Monetary policy makers trying to judge whether high inflation this year will persist should – taking into account lessons from the US and overseas past – closely monitor inflation expectations, a document suggests. which will be discussed at the Brookings Papers on Economic Activity (BPEA) conference on September 9.
The author, Ricardo Reis of the London School of Economics, examined consumer, professional forecasters and market expectations for inflation in the United States in the late 1960s and early 1970s (when the inflation started to rise), in the early 1980s (when inflation stabilized) and during the COVID-19 pandemic. He also watched episodes in Brazil and South Africa between 2010 and 2016, and in Turkey after 2017.
“If inflation expectations rise, households will buy more goods today, savers will shy away from nominal assets [such as bonds], workers will demand higher wages and companies will post higher prices, which will lead to higher inflation, ”he writes in Losing the anchor of inflation. And he warns that “if expected inflation increases, only a deep recession can keep inflation low.”
He likened trying to anticipate future inflation to sitting on a beach trying to determine, before it was too late, whether a boat was pulling away from shore, and compared the anticipation gauges of ‘inflation to “a grainy image of the anchor of the boat”.
After reviewing the data on expectations for last year and this year, he concludes that “the jury is out on whether inflation is going to go away.” He finds reasons for some concerns in household surveys, but says policymakers still have time to react.
The article begins by focusing on the American experience between 1965 and 1974. Current widely used expectation indicators, such as the University of Michigan Monthly Consumer Surveys and Inflation-Indexed Treasury Securities , did not exist then.
However, Reis looked at rarely used data, including a short-lived quarterly precursor to the Michigan surveys and the gold futures market in Zurich, Switzerland. He concludes that inflation expectations in the United States began to rise as early as 1967. Had the rising expectations and their importance been recognized sooner, Fed policymakers might have considered acting more forcefully. to cushion inflation. The Fed did not bring inflation and expectations under control until, under President Paul Volcker, it undertook a very restrictive monetary policy between 1979 and 1983.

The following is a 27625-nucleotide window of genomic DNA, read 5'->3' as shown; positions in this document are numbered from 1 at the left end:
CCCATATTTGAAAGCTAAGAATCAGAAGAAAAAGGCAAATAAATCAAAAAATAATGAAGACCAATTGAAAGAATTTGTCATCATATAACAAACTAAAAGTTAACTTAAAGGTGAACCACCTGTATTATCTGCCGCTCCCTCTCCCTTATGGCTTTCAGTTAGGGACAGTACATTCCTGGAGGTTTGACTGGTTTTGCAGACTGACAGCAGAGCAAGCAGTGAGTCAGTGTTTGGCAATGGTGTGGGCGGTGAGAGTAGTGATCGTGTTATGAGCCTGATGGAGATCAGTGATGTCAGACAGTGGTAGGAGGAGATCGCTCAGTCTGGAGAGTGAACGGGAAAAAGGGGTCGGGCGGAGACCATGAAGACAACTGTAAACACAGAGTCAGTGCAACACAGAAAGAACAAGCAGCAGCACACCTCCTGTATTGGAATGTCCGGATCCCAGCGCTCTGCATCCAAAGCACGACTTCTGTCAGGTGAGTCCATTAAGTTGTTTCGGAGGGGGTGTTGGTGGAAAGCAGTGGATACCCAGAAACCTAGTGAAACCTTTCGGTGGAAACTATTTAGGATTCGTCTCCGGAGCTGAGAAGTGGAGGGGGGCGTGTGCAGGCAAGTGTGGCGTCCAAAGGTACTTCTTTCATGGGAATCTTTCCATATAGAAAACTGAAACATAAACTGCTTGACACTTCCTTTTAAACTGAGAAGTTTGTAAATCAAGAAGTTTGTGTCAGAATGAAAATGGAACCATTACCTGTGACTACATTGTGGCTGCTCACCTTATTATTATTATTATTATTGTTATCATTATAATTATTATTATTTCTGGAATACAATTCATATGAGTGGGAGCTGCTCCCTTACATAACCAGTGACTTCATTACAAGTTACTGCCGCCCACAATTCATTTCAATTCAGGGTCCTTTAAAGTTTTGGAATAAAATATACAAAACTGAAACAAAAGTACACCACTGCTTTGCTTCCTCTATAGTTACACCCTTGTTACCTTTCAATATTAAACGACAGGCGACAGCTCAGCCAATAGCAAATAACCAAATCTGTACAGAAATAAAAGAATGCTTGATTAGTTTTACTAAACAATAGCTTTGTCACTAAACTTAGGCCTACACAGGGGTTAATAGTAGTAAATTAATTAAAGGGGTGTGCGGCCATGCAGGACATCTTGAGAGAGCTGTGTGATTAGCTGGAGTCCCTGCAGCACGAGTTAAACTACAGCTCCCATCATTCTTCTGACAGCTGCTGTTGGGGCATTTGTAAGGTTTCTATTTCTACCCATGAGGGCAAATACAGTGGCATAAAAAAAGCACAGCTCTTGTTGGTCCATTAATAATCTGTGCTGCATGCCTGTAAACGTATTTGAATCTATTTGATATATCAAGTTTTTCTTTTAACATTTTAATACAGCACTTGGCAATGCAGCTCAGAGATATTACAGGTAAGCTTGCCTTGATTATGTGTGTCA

In more recent episodes, policymakers in Brazil, observing that inflation in 2010 was on target, cut interest rates sharply in 2011. But inflation was only temporarily contained due to government controls on gasoline and diesel prices, and expectations became groundless between 2011 and 2016 In Turkey, political pressure on the central bank by President Recep Erdogan in the run-up to elections had ended. 2017, denied inflation expectations. Real inflation jumped in 2018 and 2019.
South Africa between 2010 and 2016 offers a counterexample. Real inflation pushed all the way to the upper limit of the central bank’s target, but – citing temporary shocks to food and electricity prices – it did not tighten monetary policy significantly. The data shows that expectations have remained anchored and that inflation has calmed down.
Reis writes that it is too early to say whether inflation expectations in the United States are now receding, as they did in the late 1960s, or whether they will remain anchored despite temporary price shocks. keys, as they did in South Africa. Professional forecasters have only slightly raised their inflation expectations for the United States. Market expectations have risen significantly this year, but only after dropping in 2019 and 2020. Household expectations, however, have risen faster in just six months than at almost any other time since the 1980s.
“Inflation is going to be quite high in 2021. Whether it’s a brief hit or whether inflation is going to get out of hand depends on expectations, and there are currently worrying signs in the data,” he said. he said in an interview with The Brookings. Institution. “Ultimately, expectations depend on what politics will do in the next few months: Will the FOMC let the anchor drift or not? “
Reis, Ricardo. 2021. “Losing the inflation anchor.” BPEA conference project, fall.
Disclosure of conflicts of interest
Ricardo Reis’ research is supported by a 5-year grant from the European Research Council. Other than the above, the author has not received financial support from any company or person for this article or from any company or person with a financial or political interest in this article. They are not currently an officer, director or board member of any organization interested in this article.